Five-Minute Mods – Restore your caravan’s water pressure

ByMarty LedwichSeptember 3, 2020
3 MINUTE READ
Five-Minute Mods – Restore your caravan’s water pressure

It’s a common complaint: The water pressure in my caravan is terrible. What can I do about it? Well, I did a little investigating, and this is what I found. In our Five-Minute Mods – we show you how to restore your caravan’s water pressure

The water pressure coming from your caravan park water supply is usually around 500kpa, which is much the same as the domestic pressure found at most Australian homes. The problem is that pressure can vary around the country. I’ve heard of mains water pressures of 1000kpa. That amount of pressure can have a disastrous effect on your caravan’s water fittings.

Even regular pressures can cause problems. For example, the maximum pressure of most RV hot water systems is limited to 450kpa. Provide water to it of 500kpa and the system’s pressure relief valve will likely leak continuously. You won’t be very popular with the caravan park manager if that happens.

To counter this, virtually all caravans and motorhomes are fitted with a pressure limiting one-way valve. They are usually rated at a conservative 350kpa, except they are notoriously problematic. Fortunately, they are fairly easy to replace, but at around $70 each, it is an expense I would rather avoid.

We are on our third one in our caravan, and it recently started playing up with the usual drop in water pressure. I’d had enough, and I wanted to see if I could repair it myself. I had read numerous times that they can be taken apart and serviced. I had the old one from the last replacement, so I figured I had nothing to lose if I gave it a go. What I found is that most of the advice proffered on the internet isn’t helpful and that the fix is straightforward.

 

To disassemble them, you have to unwind the two halves apart to expose the inner components. They are a bastard to get apart. You really need a vice to hold them so you can apply sufficient force to loosen them, but I was able to achieve the same effect with a large pair of vice grips.

The Spring and Piston In Situ

The spring and piston in-situ

Inside the valve is a spring-loaded piston (for want of a better word). As the water comes in the valve, it pushes the piston against the spring and it acts as a dampener, reducing the pressure. I’d been told the constant pressure from the water supply compresses the spring and reduces the resulting pressure over time. The solution given is to stretch the spring to restore it to its original length.

The Spring Is Quite Heavy Duty

The spring is quite heavy-duty

What I found was these springs are really strong. I can’t see how they can be compressed so far as to lose sufficient stretch to affect their performance. What I did find out was the piston was difficult to pull out. It was physically stuck in the barrel and reducing the flow. I needed to use a pair of pointed-nose plyers to remove it.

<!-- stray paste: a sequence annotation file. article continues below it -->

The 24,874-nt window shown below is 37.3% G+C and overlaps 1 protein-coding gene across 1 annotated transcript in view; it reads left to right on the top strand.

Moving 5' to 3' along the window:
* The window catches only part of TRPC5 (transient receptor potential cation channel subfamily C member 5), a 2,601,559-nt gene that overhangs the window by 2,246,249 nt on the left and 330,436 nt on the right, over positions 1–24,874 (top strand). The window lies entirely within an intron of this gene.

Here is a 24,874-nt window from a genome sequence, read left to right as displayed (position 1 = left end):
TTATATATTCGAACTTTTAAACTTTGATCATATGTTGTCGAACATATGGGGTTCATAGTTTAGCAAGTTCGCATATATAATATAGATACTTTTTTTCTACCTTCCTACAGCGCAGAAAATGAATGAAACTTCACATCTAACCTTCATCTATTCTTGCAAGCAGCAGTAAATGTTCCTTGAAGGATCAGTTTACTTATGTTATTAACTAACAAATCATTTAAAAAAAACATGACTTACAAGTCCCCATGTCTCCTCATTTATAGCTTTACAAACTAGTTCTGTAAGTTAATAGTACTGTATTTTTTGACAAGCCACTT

The Piston Removed From The Valve

The piston removed from the valve

The piston was contaminated with dirt and muck. Not a lot, but enough to prevent it from moving freely inside the barrel. I gave the whole assembly a wash in white vinegar and smeared the barrel and the piston with some Vaseline. This made the movement of the piston much smoother. I put the valve back together again with fresh plumbers’ tape around the connections, refitted it to the van and tested the pressure.

Applying Plumbers Tape

Don’t be stingy with the plumbers’ tape

The result was nothing short of amazing. The difference in water pressure was incredible. For the sake of it, I took apart the other valve I had to see if it had the same issue. This one had a slightly different design but worked in much the same way.

Curiously, it had a small hole in the barrel. I have no idea what purpose it serves, but I did notice some red dust inside the valve. Given all the dirt roads we’ve driven on lately, I’d put money on it the dust came in through the small hole and jammed up the piston.

 

Test For Any Leaks Before Refitting To The Van

Test for any leaks before refitting to the van

After discussing this with a few fellow caravanners, I’ve since learned that it may have been better to use proper plumbers’ grease in the valve rather than Vaseline as it could cause the rubber seals to deteriorate over time. Others have said they have been using Vaseline for years and not experienced any issues. I guess Vaseline will suffice if you have nothing else. I have no idea how long this fix will last. I imagine at some point the Vaseline will wash away and the piston will jam up again. If it does, it’s not a problem given the simplicity of performing what amounts to a simple maintenance procedure.

Make Sure The Valve Is Securely Refitted To The Van

Make sure the valve is securely refitted to the van

If you’re experiencing problems in your RV, this five-minute mod should solve your caravan’s water pressure issues once and for all.